Healthy fats can also help regulate cholesterol and triglyceride levels. High levels of these fats in the blood have been linked to an increased risk of gallstones.8

Healthy fats that have been directly linked to gallbladder health include:8

Fruits and Vegetables

Incorporating a variety of fruits and vegetables into your diet can improve the health of your gallbladder. These foods are not only high in nutrients, but they’re also rich in fiber, which is important for gallbladder health.9 That’s because fiber can speed up digestion, reducing the production of bile acids.10

Citrus fruits like oranges and grapefruit have been shown to be particularly important for gallbladder health. Other fruits that are high in vitamin C, such as kiwi, bell peppers, strawberries, and tomatoes, as well as Vitamin C-packed leafy greens like kale and spinach, have been shown to play a protective role in gallstone formation, too.8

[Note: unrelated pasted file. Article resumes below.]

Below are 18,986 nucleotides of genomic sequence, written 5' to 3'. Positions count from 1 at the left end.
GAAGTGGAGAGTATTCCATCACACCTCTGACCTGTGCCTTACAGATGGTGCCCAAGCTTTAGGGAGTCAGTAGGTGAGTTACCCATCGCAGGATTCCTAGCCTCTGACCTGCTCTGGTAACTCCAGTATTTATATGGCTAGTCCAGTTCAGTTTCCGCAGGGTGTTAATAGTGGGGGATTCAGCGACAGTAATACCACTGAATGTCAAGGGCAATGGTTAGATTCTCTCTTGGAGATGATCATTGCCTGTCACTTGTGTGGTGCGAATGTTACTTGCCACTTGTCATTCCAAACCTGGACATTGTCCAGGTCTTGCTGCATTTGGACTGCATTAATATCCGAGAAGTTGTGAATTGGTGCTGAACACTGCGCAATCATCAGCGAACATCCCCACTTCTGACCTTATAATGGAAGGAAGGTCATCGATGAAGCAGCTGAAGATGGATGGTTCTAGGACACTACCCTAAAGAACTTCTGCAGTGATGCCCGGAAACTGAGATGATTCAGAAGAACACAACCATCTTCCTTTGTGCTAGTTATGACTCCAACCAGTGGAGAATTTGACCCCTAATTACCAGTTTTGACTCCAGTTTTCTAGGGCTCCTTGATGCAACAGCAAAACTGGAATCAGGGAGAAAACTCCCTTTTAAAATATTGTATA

Plant-Based Diets

Vegetarian diets may help reduce gallbladder disease due to their cholesterol-lowering effects.

One study found that women who consumed a vegetarian diet had a decreased risk of gallstones compared to women who followed a non-vegetarian diet. Women with high cholesterol levels who followed a non-vegetarian diet had 3.8 times the risk of gallstone disease compared to women with normal cholesterol levels who followed a vegetarian diet. The protective effect of the diet remained even after accounting for the cholesterol levels.11

Regular Mealtimes

Eating three balanced meals per day can help your gallbladder empty regularly. By emptying regularly, you’ll be less likely to develop gallstones. Ideally, these meals should be low in saturated fat and high in fiber and calcium to avoid the buildup of bile acids.2


Coffee consumption has been shown to decrease the risk of gallstone development. While the exact mechanism is unknown, coffee compounds are believed to help stimulate gallbladder contractions and reduce cholesterol levels in the bile.12